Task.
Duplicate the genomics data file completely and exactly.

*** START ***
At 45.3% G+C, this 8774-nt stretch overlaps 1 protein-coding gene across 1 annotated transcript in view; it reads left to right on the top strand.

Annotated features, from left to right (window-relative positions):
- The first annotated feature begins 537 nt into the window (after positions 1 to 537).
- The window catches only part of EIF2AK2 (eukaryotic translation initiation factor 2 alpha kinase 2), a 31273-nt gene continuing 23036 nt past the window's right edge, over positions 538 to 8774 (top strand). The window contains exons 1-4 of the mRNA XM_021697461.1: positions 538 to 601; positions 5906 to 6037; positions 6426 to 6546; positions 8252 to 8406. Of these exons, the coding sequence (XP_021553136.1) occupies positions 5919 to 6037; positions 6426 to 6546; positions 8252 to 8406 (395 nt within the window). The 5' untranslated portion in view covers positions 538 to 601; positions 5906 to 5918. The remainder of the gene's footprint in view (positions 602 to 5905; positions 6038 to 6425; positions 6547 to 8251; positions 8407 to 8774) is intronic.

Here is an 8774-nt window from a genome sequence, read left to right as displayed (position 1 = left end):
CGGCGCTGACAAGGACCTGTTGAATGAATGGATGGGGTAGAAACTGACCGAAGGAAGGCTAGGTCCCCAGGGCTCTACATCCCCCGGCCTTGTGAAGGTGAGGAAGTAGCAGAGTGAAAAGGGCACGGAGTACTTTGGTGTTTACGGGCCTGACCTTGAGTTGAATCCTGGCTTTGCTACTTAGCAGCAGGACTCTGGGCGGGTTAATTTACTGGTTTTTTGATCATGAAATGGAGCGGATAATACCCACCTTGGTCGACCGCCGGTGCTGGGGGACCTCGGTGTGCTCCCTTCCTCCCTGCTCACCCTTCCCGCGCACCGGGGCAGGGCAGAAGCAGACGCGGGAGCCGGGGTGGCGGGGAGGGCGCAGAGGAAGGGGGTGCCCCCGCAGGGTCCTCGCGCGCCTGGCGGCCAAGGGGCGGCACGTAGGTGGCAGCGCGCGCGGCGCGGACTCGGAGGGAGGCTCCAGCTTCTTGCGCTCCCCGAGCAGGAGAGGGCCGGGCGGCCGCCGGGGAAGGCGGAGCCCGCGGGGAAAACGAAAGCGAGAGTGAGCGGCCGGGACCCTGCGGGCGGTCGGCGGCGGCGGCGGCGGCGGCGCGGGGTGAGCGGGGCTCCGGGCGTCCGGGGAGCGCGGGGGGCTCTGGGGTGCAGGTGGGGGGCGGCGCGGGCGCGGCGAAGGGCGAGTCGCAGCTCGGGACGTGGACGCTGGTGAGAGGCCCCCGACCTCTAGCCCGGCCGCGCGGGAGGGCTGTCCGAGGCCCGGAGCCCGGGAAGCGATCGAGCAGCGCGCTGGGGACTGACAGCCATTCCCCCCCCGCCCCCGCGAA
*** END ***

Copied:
At 45.3% G+C, this 8774-nt stretch overlaps 1 protein-coding gene across 1 annotated transcript in view; it reads left to right on the top strand.

Annotated features, from left to right (window-relative positions):
- The first annotated feature begins 537 nt into the window (after positions 1 to 537).
- The window catches only part of EIF2AK2 (eukaryotic translation initiation factor 2 alpha kinase 2), a 31273-nt gene continuing 23036 nt past the window's right edge, over positions 538 to 8774 (top strand). The window contains exons 1-4 of the mRNA XM_021697461.1: positions 538 to 601; positions 5906 to 6037; positions 6426 to 6546; positions 8252 to 8406. Of these exons, the coding sequence (XP_021553136.1) occupies positions 5919 to 6037; positions 6426 to 6546; positions 8252 to 8406 (395 nt within the window). The 5' untranslated portion in view covers positions 538 to 601; positions 5906 to 5918. The remainder of the gene's footprint in view (positions 602 to 5905; positions 6038 to 6425; positions 6547 to 8251; positions 8407 to 8774) is intronic.

Here is an 8774-nt window from a genome sequence, read left to right as displayed (position 1 = left end):
CGGCGCTGACAAGGACCTGTTGAATGAATGGATGGGGTAGAAACTGACCGAAGGAAGGCTAGGTCCCCAGGGCTCTACATCCCCCGGCCTTGTGAAGGTGAGGAAGTAGCAGAGTGAAAAGGGCACGGAGTACTTTGGTGTTTACGGGCCTGACCTTGAGTTGAATCCTGGCTTTGCTACTTAGCAGCAGGACTCTGGGCGGGTTAATTTACTGGTTTTTTGATCATGAAATGGAGCGGATAATACCCACCTTGGTCGACCGCCGGTGCTGGGGGACCTCGGTGTGCTCCCTTCCTCCCTGCTCACCCTTCCCGCGCACCGGGGCAGGGCAGAAGCAGACGCGGGAGCCGGGGTGGCGGGGAGGGCGCAGAGGAAGGGGGTGCCCCCGCAGGGTCCTCGCGCGCCTGGCGGCCAAGGGGCGGCACGTAGGTGGCAGCGCGCGCGGCGCGGACTCGGAGGGAGGCTCCAGCTTCTTGCGCTCCCCGAGCAGGAGAGGGCCGGGCGGCCGCCGGGGAAGGCGGAGCCCGCGGGGAAAACGAAAGCGAGAGTGAGCGGCCGGGACCCTGCGGGCGGTCGGCGGCGGCGGCGGCGGCGGCGCGGGGTGAGCGGGGCTCCGGGCGTCCGGGGAGCGCGGGGGGCTCTGGGGTGCAGGTGGGGGGCGGCGCGGGCGCGGCGAAGGGCGAGTCGCAGCTCGGGACGTGGACGCTGGTGAGAGGCCCCCGACCTCTAGCCCGGCCGCGCGGGAGGGCTGTCCGAGGCCCGGAGCCCGGGAAGCGATCGAGCAGCGCGCTGGGGACTGACAGCCATTCCCCCCCCGCCCCCGCGAA